The millennial generation is alternately revered and maligned by the media with many holding a skewed, stereotypical perception when in truth, millennials are a highly educated generation with fast-paced lifestyles. Typically they’re multi-taskers, highly connected, tech-savvy, enjoy instant gratification, want work-life balance and flexibility, are highly collaborative and value transparency i.e. openness and honesty in both their personal and professional lives.
There is no denying that the so-called Generation Y or Gen Y is a force to be reckoned with – particularly when it comes to branding. Right now the median age of the world population is 28, there are more than 1 billion millennials around the world, and they are definitely consumers. Their spending habits are vastly different from the generations before them. Many aren’t interested in savings or equity, and tend to view higher portions of their income as discretionary. In the United States alone, millennials have a purchasing power of $170 billion, with that number expected to rise to $1.4 trillion by 2020.
Gen Y is less likely to spend on real estate or vehicles, but they’re heavy spenders in categories like food, clothing, electronics, and entertainment. Hanover Research reports that millennials are 52 percent more likely to make impulse purchases than older shoppers, and 78 percent more likely to shop with merchants who offer reward or loyalty programs.
Why Market Your Brand to Millennials?
Appealing to millennials can boost much more than the bottom line for your brand. The first generation born in the digital era, millennials not only enjoy spending – they’re highly connected, and they love to talk about their purchases and make recommendations to others, both online and in person. Gen-Yers can be powerful brand advocates, if you can manage to appeal to them. This demographic also has the highest rate of online research and purchasing.
According to a Google study for the 2013 holiday season:
- 95 percent of millennials used online resources for holiday shopping
- 88 percent of millennials with smartphones shopped from their devices
According to a recent study from strategic research firm Edelman Berland:
- Millennials are “alpha influencers,” with 7 out of 10 believing it’s not only their right, but their responsibility to share brand feedback – good or bad – with others
- The economy is a key factor for millennials, with the majority hoping for economic stability – which prompts them to spend more heavily than other generations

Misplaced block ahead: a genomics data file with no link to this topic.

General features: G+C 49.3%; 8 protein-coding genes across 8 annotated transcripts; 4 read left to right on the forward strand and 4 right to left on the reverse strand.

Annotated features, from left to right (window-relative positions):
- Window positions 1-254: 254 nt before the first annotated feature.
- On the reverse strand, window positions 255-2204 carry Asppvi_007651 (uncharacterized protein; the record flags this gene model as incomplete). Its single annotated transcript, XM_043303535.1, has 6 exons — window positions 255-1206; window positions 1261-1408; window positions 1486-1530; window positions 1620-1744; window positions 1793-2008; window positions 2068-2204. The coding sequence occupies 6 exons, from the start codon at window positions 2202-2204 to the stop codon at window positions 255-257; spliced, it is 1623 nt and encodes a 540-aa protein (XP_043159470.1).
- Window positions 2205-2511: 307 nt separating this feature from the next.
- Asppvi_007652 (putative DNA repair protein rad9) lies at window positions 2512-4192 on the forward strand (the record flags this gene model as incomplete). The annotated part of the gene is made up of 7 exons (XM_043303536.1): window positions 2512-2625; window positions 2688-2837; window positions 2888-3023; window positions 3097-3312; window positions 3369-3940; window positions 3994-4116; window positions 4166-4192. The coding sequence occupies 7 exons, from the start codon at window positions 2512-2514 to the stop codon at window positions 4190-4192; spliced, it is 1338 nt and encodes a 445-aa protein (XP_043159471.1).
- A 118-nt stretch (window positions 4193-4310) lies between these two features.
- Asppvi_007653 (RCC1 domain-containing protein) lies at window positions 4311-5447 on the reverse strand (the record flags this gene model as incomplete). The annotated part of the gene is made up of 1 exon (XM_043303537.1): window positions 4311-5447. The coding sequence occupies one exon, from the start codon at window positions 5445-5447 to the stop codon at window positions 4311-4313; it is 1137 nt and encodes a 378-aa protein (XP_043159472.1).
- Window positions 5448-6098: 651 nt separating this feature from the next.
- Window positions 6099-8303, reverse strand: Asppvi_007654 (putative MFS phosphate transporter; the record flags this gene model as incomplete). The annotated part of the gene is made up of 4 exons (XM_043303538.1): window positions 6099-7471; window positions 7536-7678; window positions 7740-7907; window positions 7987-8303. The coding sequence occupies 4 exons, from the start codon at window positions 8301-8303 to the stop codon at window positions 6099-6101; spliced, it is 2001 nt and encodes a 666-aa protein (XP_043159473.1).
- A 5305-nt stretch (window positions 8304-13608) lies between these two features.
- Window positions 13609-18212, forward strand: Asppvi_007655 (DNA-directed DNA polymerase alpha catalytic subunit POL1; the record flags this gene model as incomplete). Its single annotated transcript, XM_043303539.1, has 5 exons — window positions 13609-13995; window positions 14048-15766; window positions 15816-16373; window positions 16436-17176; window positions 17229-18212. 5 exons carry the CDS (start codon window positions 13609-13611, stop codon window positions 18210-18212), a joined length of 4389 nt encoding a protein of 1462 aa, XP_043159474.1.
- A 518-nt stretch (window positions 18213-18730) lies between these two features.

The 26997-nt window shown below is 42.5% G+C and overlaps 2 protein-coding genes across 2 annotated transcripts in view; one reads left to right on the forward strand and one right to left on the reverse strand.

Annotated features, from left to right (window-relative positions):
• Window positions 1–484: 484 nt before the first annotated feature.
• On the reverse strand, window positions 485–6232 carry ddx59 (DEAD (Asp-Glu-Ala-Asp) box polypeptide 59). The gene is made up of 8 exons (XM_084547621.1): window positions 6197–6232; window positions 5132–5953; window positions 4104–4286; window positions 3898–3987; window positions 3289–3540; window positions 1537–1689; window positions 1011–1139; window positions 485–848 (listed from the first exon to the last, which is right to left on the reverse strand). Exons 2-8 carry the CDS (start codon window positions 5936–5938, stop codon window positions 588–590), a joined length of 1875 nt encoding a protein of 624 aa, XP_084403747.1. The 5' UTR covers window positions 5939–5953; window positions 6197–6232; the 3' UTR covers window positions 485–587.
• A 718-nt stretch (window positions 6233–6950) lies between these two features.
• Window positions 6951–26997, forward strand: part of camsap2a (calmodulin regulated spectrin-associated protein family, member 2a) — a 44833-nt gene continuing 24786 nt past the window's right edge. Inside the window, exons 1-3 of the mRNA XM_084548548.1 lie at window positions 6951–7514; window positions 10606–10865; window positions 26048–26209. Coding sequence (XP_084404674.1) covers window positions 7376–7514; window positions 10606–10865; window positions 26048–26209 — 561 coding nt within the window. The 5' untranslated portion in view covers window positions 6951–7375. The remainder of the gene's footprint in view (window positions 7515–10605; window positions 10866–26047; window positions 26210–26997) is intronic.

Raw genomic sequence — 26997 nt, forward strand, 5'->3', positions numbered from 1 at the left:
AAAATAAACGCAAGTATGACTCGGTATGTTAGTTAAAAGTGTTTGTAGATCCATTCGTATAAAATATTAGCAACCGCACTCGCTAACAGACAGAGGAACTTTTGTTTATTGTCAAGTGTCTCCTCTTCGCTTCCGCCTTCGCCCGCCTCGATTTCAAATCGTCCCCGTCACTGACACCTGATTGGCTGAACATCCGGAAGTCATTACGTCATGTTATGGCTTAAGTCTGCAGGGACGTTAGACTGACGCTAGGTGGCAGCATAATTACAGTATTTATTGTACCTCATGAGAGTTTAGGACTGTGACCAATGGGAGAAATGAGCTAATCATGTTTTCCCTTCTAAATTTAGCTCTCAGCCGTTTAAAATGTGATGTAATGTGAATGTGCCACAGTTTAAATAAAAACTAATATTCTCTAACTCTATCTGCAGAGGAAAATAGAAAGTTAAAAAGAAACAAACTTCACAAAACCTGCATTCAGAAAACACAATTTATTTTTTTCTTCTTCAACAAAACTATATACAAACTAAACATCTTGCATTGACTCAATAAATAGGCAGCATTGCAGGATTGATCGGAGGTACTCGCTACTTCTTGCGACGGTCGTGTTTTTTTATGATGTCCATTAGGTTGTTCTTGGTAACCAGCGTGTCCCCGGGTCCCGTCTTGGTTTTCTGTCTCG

- When the right approach is taken, millennials are highly open to brand advertising and engagement strategies – 80 percent want brands to entertain them, with 40 percent looking for the ability to co-create products and services
What is the right approach when branding for millennials?
When we’re working with a client to develop they’re branding strategy to target millennial consumers we have to consider this audience and their needs very differently to other demographics. The following top three strategies are always core to our planning and will help you generate brand appeal for this very powerful demographic and help you get your brand into the enthusiastic hands of these very influential millennial customers.
Top 3 Millennial Branding Strategies
1. For Millennials, Social Media and Video Rule
The millennial generation has never known life without the Internet, and most can’t remember a time before cell phones. Social media is a way of life for this generation, they’re always connected. Facebook and Twitter are major players – but the go-to network for millennials is YouTube.
A recent survey commissioned by Variety magazine found that among teens and young adults, YouTube stars shine brighter than celebrities. The top five most influential figures in the lives of these young people are not Hollywood celebs, but YouTube superstars. In fact, YouTube-famous figures comprise 6 of the top 10, and half of the top 20 most influential people for the millennial generation.
Image via www.variety.com
Examples of these YouTube superstars include Alfie Deyes (age 21) and Zoe Sugg (age 24), aka Zoella from the UK. If you haven’t heard of them, then you’re probably what they’d classify as ‘old’. Their hard core fans are 13 to 17 year olds who don’t watch TV in the living room, but sit in their bedrooms with their ipads! With 3.2m and 6.2M subscribers respectively on YouTube alone, not to mention 1.8M and 2.4M Twitter followers coupled with 1.8M and 3.2M Instagram follwers, they’ve assumed a position in modern youth culture previously held by members of boy bands, girl bands and Hollywood heart-throbs, except unlike them they can’t sing or act.
If you were to assess their clout in TV rating terms, they come in behind ‘Downton Abbey’ but well ahead of ‘Question Time’ or against Twitter followers they both massively outrank Kylie Minogue or Lily Allen.
However don’t underestimate these entrepreneurial millennials. Like their other YouTube superstar friends, they know and understand what keeps their core target audience entertained and they give it to them in spades – while earning very substantial revenues! Fundamentally they both run very successful video blogs or vlogs. Alfie Deyes also recently published ‘The Pointless Book’ which has spent weeks at No.1 on the Sunday Times bestseller list and Zoella’s novel ‘Girl Online’ comes out later this month.
For brands looking to tap the millennial market, video is the dominant social medium. More than half (55%) watch online video several times a day, on multiple devices – and millennials have access to an average of 7.1 devices, including PCs and mobile. On average, millennials watch more than 500 online videos per month, and 34% of millennials watch more online video than television.
The key to marketing your brand to the millennial demographic through video is entertainment value. The more entertaining your brand content, the more likely it is to go viral. Such is the case for one of the most popular and highly effective online video campaigns of 2013 – a public service announcement (PSA) created for Metro Trains.